The National Institute for Health and Care Excellence (NICE) has released a draft guidance rejecting MSD’s Keytruda (pembrolizumab) when used in combo with Pfizer’s Inlyta (axitinib) to treat advanced renal cell carcinoma (RCC).

NICE already routinely commissions various drugs for first-line treatment of RCC, including Aveo’s Fotivda (tivozanib), Pfizer’s Sutent (sunitinib) and an Opdivo (nivolumab) Yervoy (ipilimumab) combination - the latter being through the Cancer Drugs Fund.

The organisation says that despite evidence suggesting that the Keytruda combo would be welcomed by patients, there was uncertainty around the long-term benefit. The organisation also cited inadequate clinical and cost-effectiveness as reasons for not recommending the drugs.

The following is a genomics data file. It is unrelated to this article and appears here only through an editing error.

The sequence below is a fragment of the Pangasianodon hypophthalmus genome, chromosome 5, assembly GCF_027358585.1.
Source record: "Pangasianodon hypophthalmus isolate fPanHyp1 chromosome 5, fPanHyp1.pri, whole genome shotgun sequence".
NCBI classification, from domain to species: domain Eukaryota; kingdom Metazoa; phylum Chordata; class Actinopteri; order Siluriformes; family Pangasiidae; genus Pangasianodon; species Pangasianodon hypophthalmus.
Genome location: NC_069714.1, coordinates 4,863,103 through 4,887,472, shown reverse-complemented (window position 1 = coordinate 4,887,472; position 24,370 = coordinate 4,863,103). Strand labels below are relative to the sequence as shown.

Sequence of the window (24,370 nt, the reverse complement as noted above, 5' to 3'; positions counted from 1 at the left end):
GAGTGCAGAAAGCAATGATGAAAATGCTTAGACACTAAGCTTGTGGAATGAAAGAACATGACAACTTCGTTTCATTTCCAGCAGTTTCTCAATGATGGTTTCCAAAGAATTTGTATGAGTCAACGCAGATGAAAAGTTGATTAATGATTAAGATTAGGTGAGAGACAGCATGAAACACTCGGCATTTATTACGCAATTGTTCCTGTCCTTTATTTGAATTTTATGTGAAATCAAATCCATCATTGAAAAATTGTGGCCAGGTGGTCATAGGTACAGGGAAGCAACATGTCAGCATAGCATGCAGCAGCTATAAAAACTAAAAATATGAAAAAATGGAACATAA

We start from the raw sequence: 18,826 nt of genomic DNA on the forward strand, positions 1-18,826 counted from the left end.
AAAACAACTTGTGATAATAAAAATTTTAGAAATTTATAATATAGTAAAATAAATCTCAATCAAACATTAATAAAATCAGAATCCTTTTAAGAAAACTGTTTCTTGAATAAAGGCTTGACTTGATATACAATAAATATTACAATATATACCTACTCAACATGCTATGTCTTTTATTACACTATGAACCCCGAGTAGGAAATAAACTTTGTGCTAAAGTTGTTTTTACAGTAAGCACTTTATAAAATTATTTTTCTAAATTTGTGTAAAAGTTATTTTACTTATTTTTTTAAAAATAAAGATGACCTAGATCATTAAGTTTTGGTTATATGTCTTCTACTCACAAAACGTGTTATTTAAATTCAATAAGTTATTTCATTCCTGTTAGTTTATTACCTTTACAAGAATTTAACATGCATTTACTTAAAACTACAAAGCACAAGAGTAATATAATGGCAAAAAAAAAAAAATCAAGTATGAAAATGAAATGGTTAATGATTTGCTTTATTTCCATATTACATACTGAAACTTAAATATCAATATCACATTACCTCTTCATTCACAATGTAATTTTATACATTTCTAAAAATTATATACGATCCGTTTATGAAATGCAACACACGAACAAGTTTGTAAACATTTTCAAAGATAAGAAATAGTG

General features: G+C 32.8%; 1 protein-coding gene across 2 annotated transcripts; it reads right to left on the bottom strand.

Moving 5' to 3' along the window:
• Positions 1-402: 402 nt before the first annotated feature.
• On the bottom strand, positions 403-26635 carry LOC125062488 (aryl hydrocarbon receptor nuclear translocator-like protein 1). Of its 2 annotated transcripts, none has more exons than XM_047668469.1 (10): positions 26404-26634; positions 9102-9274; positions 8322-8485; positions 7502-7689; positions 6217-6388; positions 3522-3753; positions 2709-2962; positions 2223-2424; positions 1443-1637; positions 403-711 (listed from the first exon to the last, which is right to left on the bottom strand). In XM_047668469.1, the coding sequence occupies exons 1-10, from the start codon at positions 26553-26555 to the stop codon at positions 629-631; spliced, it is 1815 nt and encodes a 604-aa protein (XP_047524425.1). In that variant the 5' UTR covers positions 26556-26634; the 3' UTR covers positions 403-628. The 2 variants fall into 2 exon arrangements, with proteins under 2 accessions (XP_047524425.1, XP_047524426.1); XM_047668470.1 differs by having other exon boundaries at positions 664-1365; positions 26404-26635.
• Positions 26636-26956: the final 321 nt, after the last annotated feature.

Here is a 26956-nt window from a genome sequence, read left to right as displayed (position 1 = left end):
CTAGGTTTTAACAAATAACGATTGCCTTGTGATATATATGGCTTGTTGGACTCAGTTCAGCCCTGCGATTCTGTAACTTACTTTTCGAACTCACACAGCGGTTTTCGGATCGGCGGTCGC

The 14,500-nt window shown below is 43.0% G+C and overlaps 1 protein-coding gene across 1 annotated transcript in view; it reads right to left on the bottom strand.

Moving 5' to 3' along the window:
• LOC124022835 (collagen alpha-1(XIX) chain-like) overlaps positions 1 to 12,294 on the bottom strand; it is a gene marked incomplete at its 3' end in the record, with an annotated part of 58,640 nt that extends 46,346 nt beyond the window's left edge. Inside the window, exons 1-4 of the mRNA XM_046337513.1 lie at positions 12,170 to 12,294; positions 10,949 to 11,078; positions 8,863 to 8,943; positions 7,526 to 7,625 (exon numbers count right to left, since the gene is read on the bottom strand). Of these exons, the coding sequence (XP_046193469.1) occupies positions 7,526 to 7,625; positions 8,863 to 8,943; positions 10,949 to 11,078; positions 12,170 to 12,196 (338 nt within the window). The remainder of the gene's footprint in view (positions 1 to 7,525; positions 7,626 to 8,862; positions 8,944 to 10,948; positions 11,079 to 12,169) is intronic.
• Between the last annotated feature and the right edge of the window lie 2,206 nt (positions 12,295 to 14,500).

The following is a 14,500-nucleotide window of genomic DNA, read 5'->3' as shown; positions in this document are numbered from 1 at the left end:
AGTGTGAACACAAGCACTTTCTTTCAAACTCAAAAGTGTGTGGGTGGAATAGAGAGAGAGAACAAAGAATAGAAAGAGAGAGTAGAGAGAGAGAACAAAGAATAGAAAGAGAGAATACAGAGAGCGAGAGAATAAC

NICE reminds that Keytruda is given intravenously every three weeks and Inlyta is taken orally twice a day, with list prices of £2,630 per vial (100 mg) and £3,517 for 56 tablets (5 mg), respectively.

In September last year The European Commission (EC) approved the combination for the indication, based on findings from the pivotal Phase III KEYNOTE-426 trial, which demonstrated that the drug reduced the risk of death by 47% compared with Sutent in the indication.

The combination also demonstrated an improvement in progression-free survival (PFS) and objective response rate (ORR) compared with the Pfizer drug.

The decision came after the European Medicines Agency’s (EMA) Committee for Medicinal Products for Human Use (CHMP) adopted a positive opinion for the combo in July.

Approximately 12,900 people are diagnosed with kidney cancer each year in the UK, with the most common type being RCC, which accounts for 80% of kidney cancer cases and 3% of all cancer cases in the UK.